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Charles V, King of Spain and Holy Roman Emperor, is reported to have said, "I speak Spanish to God, Italian to women, French to men and German to my horse." One wonders how he would have completed, "and Yiddish to..." Yiddish, a language full of wit and charm, embodies a deep appreciation of human behavior in all its colorful manifestations. This week we'll look at a few Yiddishisms that have enriched the English language. Add these words from Yiddish to bring a little tang to your conversation.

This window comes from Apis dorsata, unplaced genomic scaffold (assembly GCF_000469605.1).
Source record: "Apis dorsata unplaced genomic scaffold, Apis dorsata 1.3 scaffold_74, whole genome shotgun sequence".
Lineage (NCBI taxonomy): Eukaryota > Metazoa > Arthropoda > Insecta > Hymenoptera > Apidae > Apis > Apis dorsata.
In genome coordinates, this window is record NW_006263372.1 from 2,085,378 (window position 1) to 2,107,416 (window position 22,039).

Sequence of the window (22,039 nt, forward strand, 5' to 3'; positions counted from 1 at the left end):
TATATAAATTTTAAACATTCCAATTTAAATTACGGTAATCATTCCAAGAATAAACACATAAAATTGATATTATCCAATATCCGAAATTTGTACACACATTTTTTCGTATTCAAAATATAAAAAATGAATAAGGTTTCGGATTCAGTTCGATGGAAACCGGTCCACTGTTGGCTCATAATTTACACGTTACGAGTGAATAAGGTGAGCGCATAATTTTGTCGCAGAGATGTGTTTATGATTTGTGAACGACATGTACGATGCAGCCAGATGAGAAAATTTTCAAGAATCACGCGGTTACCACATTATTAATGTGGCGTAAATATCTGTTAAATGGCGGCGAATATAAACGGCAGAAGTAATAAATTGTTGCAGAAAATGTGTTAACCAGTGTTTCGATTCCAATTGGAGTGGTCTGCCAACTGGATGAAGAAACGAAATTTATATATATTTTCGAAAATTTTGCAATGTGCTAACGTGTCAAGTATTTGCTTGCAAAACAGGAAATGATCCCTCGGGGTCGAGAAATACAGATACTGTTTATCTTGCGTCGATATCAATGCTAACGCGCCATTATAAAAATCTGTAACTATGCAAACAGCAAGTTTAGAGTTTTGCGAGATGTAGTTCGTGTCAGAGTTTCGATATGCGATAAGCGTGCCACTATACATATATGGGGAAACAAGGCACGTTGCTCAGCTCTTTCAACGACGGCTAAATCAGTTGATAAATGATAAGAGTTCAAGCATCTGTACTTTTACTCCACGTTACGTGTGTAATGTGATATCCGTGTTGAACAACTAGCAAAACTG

yenta (YEN-tuh) noun
A busybody or a gossip.
[From Yiddish yente, originally a female name.]
-Anu Garg (garg AT wordsmith.org)
"Q. How do you describe what you do? A. I'm a yenta. I can't wait to learn new things. And then to tell people about them." Claudia Dreifus; Latter-Day Mr. Wizard Expounds on the Joy of Science; The New York Times; Apr 4, 2000.
Good prose is like a windowpane. -George Orwell, writer (1903-1950)
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